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How to Degree a Cam: Basic Camshaft Operation

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Basic Camshaft Operation

04.44

00:00 - Before we can start making adjustments to our cam timing, we need a thorough understanding of the camshaft operation and what's going on as the engine moves through a full cycle.
00:11 It's easiest if we start by drawing out the full engine cycle and then we can plot the valve opening and closing on top of this to make it really clear what's happening and when.
00:21 When we do this, we're going to plot crankshaft rotation on the horizontal axis and valve lift on the vertical axis.
00:28 There's 720 degrees of crankshaft rotation in a single engine cycle so we'll mark the horizontal axis from 0 to 720.
00:38 Now we can draw in each of the four strokes, starting with the power stroke.
00:42 Remembering that each stroke takes 180 degrees of crankshaft rotation.
00:48 Let's also note the piston location on this drawing with TDC standing for top dead centre and BDC standing for bottom dead centre.
00:58 Lastly we can plot the valve openings starting with the exhaust valve and then the intake valve as we move through the engine cycle.
01:06 It should be reasonably obvious that the exhaust valves need to be open during the exhaust stroke so that the exhaust gases can be evacuated out into the exhaust system.
01:17 However by looking at the diagram, we can see that the valves actually begin to open while the piston is still moving down the bore on the power stroke.
01:26 This point where the exhaust valves open is labelled EVO.
01:31 We can also see that the exhaust valve closes at the point labelled EVC which is sometime after the piston has moved past top dead centre on the exhaust stroke and begun the intake stroke.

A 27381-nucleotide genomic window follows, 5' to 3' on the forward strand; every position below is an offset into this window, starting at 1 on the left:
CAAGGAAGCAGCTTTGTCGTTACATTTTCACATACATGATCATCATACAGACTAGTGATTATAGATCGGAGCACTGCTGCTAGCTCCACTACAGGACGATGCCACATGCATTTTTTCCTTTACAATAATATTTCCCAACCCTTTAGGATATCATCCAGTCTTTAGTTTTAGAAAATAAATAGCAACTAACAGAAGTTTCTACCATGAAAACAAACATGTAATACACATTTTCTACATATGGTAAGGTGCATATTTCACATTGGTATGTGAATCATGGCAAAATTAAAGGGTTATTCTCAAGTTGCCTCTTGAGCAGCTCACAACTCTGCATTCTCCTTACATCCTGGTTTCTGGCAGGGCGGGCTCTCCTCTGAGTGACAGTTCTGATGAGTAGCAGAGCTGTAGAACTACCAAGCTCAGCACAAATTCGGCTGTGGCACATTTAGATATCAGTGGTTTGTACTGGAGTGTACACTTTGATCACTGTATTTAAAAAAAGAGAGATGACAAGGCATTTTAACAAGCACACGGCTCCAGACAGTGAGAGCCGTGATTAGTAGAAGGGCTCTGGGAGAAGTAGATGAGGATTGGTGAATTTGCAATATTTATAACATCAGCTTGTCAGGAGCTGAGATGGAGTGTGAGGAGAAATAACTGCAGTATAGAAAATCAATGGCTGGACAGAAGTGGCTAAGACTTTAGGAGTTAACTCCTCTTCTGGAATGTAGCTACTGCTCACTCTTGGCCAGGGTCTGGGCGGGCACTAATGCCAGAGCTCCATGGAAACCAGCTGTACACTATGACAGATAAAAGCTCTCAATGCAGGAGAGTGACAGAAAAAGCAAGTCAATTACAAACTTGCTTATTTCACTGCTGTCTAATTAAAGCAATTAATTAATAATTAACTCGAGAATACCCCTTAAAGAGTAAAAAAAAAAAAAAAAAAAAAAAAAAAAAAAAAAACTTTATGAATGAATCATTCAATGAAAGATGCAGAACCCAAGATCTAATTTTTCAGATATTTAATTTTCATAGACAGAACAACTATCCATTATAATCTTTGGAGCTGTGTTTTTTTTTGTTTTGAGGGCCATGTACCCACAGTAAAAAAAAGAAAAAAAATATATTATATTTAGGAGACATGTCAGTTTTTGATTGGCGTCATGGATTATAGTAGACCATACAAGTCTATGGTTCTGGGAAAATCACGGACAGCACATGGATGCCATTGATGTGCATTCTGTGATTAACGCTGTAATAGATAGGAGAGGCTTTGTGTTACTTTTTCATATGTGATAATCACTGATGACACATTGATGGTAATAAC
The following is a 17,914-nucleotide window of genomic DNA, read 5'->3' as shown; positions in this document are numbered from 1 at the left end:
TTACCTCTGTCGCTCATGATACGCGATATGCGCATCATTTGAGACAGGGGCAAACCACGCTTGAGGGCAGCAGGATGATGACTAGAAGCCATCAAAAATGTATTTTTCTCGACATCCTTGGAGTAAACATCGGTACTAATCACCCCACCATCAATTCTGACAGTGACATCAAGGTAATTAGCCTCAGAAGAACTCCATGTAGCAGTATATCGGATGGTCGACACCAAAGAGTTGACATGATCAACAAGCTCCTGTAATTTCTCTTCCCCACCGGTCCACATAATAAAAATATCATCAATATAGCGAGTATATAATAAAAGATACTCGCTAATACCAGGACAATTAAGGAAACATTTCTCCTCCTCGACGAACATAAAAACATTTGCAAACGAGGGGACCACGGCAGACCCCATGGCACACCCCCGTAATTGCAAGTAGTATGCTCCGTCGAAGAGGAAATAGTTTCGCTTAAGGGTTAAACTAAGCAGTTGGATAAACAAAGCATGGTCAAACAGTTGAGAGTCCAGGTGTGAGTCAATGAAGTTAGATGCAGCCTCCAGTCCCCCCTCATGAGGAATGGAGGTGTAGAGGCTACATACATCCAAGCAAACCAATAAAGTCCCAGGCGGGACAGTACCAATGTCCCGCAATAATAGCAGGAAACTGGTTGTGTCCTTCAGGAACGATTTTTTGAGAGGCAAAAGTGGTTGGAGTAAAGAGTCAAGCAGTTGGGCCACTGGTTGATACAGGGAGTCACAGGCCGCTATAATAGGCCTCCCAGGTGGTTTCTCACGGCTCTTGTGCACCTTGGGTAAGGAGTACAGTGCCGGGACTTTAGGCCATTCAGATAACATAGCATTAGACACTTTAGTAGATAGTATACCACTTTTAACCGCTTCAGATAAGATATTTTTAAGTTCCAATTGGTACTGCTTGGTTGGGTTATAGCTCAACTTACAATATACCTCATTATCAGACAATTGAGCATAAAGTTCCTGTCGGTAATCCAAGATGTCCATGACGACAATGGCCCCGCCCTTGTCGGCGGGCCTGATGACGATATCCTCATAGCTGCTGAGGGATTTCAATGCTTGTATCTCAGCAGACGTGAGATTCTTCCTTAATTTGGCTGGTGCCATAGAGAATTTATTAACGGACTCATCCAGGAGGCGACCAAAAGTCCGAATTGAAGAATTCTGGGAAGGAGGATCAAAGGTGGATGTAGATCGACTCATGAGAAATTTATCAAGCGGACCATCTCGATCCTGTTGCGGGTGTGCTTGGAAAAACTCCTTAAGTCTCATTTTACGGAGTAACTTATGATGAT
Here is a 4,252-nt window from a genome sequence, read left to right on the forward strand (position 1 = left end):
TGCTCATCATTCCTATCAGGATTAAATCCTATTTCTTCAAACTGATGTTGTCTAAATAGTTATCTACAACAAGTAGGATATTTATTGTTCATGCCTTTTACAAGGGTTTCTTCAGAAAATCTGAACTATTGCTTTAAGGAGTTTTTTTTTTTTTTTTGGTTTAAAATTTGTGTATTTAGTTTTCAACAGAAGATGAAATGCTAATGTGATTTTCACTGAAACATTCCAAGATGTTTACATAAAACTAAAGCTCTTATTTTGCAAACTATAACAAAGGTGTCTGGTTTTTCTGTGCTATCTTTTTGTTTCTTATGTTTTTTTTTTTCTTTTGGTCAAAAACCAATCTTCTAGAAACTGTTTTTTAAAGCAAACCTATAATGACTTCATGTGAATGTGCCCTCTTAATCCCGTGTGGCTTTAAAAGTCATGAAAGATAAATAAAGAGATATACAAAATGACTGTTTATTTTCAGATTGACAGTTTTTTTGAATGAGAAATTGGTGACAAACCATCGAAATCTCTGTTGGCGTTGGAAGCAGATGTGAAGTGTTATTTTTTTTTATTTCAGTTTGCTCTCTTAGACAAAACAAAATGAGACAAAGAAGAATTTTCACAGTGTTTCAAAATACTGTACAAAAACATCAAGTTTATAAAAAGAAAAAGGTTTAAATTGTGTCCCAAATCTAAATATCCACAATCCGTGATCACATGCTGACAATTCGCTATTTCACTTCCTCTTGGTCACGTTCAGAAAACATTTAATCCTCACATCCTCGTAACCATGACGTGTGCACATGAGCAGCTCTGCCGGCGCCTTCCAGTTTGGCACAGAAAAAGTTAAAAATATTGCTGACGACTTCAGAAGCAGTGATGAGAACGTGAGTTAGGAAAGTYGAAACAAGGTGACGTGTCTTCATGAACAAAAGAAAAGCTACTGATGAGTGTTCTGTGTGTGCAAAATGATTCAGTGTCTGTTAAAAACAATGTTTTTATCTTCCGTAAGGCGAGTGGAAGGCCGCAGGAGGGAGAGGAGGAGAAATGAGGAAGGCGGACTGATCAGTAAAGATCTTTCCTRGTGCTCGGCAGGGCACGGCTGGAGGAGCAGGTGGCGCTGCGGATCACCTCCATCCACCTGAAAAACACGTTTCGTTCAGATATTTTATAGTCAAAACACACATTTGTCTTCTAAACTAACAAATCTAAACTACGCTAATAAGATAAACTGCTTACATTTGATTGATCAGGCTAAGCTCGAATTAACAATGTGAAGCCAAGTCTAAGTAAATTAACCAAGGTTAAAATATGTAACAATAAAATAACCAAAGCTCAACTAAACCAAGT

01:44 When we're discussing the valve timing events for the exhaust cam, we refer to the opening point of the valve in degrees before bottom dead centre or BBDC for short.
01:56 The exhaust valve closing is referred to in degrees after top dead centre or ATDC for short.
02:04 Likewise when it comes to the intake valve, we can see that this begins to open near the end of the exhaust stroke at the point labelled IVO and closes as the piston begins the compression stroke at the point labelled IVC.
02:19 The opening point is referred to in degrees before top dead centre or BTDC for short and the closing point is referred to in degrees after bottom dead centre or ABDC for short.
02:32 These references are important to understand as you're going to be using these values to help you degree your camshaft.
02:40 You can also see that around the point where the piston is at top dead centre, or TDC, on the exhaust stroke, both the intake and exhaust vavles are open at the same time.
02:53 This period is known as the overlap period.
02:55 Next we'll look at the period where an individual valve is open and this is referred to as the duration of the camshaft.
03:02 There are a few options when it comes to defining the cam duration which we're going to discuss in more detail shortly.
03:10 As we've just discussed, the crankshaft needs to complete two full revolutions or 720 degrees of rotation in order to complete a single engine cycle.
03:20 This is important because it has some subtle implications on how the camshaft operates.
03:27 For simplicity, let's consider an inlet cam for the moment.
03:30 Let's also assume for this example that the inlet valves are open for a quarter of the engine cycle or 180 degrees.
03:39 This also means that for the remaining 540 degrees of crankshaft rotation, the inlet valves need to be closed.
03:47 Now that's going to be quite tricky to achieve if the camshaft is spinning at the same speed as the crankshaft, since there's only 360 degrees in one revolution of the crank.
03:58 What this means is that the camshaft needs to turn at half the engine speed, or in other words the camshaft completes one revolution per engine cycle.
04:09 This is achieved by the gearing between the crankshaft drive pulley and the camshaft pulley.
04:15 Regardless whether the cam if belt driven, chain driven, or even gear driven.
04:19 With this in mind, when we're making timing adjustments at the cam pulley, we need to understand that advancing the camshaft one degree at the cam pulley has the effect of advancing the cam by two degrees of crankshaft rotation.